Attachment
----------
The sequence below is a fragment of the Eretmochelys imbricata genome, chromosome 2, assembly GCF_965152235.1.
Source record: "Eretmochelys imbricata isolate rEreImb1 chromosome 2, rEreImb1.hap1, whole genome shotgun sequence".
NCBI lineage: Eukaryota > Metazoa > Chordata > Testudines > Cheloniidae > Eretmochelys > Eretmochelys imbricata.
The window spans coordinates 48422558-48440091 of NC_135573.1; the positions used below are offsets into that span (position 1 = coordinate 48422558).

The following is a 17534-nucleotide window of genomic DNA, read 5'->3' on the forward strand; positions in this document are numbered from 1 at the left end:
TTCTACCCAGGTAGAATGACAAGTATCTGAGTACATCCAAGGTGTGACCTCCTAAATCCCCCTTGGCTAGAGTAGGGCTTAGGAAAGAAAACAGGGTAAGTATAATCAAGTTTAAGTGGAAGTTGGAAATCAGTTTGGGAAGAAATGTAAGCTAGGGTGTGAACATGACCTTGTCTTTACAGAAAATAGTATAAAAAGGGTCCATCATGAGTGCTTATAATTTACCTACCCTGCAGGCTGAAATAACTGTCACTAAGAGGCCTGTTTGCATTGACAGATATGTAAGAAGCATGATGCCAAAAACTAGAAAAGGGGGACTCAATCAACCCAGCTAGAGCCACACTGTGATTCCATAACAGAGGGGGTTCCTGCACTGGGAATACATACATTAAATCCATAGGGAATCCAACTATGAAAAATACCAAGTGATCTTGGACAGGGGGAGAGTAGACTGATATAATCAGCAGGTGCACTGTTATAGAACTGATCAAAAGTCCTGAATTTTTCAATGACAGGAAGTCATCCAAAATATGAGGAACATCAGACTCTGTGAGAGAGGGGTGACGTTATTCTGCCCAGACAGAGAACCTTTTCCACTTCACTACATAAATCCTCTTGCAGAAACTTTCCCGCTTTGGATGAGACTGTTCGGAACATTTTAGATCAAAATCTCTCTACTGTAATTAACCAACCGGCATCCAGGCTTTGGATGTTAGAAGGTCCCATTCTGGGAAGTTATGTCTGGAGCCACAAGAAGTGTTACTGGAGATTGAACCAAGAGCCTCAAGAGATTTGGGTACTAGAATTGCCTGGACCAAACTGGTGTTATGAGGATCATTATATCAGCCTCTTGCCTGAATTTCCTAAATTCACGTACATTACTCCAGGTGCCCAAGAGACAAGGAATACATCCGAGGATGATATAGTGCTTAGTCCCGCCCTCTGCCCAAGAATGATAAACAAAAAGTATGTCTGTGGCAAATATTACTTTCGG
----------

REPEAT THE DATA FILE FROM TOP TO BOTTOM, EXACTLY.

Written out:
The sequence below is a fragment of the Eretmochelys imbricata genome, chromosome 2, assembly GCF_965152235.1.
Source record: "Eretmochelys imbricata isolate rEreImb1 chromosome 2, rEreImb1.hap1, whole genome shotgun sequence".
NCBI lineage: Eukaryota > Metazoa > Chordata > Testudines > Cheloniidae > Eretmochelys > Eretmochelys imbricata.
The window spans coordinates 48422558-48440091 of NC_135573.1; the positions used below are offsets into that span (position 1 = coordinate 48422558).

The following is a 17534-nucleotide window of genomic DNA, read 5'->3' on the forward strand; positions in this document are numbered from 1 at the left end:
TTCTACCCAGGTAGAATGACAAGTATCTGAGTACATCCAAGGTGTGACCTCCTAAATCCCCCTTGGCTAGAGTAGGGCTTAGGAAAGAAAACAGGGTAAGTATAATCAAGTTTAAGTGGAAGTTGGAAATCAGTTTGGGAAGAAATGTAAGCTAGGGTGTGAACATGACCTTGTCTTTACAGAAAATAGTATAAAAAGGGTCCATCATGAGTGCTTATAATTTACCTACCCTGCAGGCTGAAATAACTGTCACTAAGAGGCCTGTTTGCATTGACAGATATGTAAGAAGCATGATGCCAAAAACTAGAAAAGGGGGACTCAATCAACCCAGCTAGAGCCACACTGTGATTCCATAACAGAGGGGGTTCCTGCACTGGGAATACATACATTAAATCCATAGGGAATCCAACTATGAAAAATACCAAGTGATCTTGGACAGGGGGAGAGTAGACTGATATAATCAGCAGGTGCACTGTTATAGAACTGATCAAAAGTCCTGAATTTTTCAATGACAGGAAGTCATCCAAAATATGAGGAACATCAGACTCTGTGAGAGAGGGGTGACGTTATTCTGCCCAGACAGAGAACCTTTTCCACTTCACTACATAAATCCTCTTGCAGAAACTTTCCCGCTTTGGATGAGACTGTTCGGAACATTTTAGATCAAAATCTCTCTACTGTAATTAACCAACCGGCATCCAGGCTTTGGATGTTAGAAGGTCCCATTCTGGGAAGTTATGTCTGGAGCCACAAGAAGTGTTACTGGAGATTGAACCAAGAGCCTCAAGAGATTTGGGTACTAGAATTGCCTGGACCAAACTGGTGTTATGAGGATCATTATATCAGCCTCTTGCCTGAATTTCCTAAATTCACGTACATTACTCCAGGTGCCCAAGAGACAAGGAATACATCCGAGGATGATATAGTGCTTAGTCCCGCCCTCTGCCCAAGAATGATAAACAAAAAGTATGTCTGTGGCAAATATTACTTTCGG